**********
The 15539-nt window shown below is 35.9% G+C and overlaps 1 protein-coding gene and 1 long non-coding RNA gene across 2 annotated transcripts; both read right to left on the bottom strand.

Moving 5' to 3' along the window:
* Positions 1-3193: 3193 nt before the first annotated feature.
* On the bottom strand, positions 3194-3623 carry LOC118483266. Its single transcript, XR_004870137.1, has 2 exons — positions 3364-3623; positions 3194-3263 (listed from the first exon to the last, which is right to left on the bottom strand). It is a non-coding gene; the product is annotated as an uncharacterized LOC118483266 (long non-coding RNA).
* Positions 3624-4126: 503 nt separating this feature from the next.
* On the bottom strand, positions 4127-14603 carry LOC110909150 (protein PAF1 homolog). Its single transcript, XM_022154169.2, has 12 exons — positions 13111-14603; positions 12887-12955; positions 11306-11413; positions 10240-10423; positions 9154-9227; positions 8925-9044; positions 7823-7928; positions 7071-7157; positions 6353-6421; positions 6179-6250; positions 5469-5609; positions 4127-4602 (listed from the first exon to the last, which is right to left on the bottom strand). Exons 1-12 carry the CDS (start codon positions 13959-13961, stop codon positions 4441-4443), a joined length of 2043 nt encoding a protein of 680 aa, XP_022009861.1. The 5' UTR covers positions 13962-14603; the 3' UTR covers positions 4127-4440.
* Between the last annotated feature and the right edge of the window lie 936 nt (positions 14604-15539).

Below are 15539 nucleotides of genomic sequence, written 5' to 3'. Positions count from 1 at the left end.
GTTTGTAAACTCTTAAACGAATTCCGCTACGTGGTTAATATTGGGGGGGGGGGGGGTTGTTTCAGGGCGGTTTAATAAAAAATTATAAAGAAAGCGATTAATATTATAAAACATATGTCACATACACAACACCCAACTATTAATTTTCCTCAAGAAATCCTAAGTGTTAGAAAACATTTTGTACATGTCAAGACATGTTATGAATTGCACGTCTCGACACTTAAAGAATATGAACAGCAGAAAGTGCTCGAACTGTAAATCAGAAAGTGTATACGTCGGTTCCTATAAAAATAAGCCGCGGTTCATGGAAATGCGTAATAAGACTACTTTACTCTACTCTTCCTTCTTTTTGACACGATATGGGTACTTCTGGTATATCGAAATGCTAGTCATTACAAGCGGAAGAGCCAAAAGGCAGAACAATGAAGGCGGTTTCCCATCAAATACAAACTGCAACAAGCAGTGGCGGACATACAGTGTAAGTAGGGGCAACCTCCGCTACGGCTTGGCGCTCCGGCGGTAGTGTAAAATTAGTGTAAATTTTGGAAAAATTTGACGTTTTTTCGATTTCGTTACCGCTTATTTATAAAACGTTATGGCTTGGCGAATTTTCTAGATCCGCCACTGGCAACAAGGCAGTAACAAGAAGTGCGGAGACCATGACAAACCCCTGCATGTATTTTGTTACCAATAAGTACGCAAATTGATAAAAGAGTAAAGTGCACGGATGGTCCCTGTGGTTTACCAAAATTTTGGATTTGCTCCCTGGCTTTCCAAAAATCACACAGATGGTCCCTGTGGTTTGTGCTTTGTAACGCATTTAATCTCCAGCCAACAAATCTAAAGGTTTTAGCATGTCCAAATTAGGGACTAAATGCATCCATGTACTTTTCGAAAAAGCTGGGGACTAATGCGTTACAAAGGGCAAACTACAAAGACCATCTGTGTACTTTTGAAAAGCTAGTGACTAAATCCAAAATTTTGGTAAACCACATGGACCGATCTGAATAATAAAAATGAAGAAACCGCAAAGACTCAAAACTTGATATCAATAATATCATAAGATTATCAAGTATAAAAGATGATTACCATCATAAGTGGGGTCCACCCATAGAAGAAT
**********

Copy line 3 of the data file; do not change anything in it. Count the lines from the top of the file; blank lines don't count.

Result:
* Positions 1-3193: 3193 nt before the first annotated feature.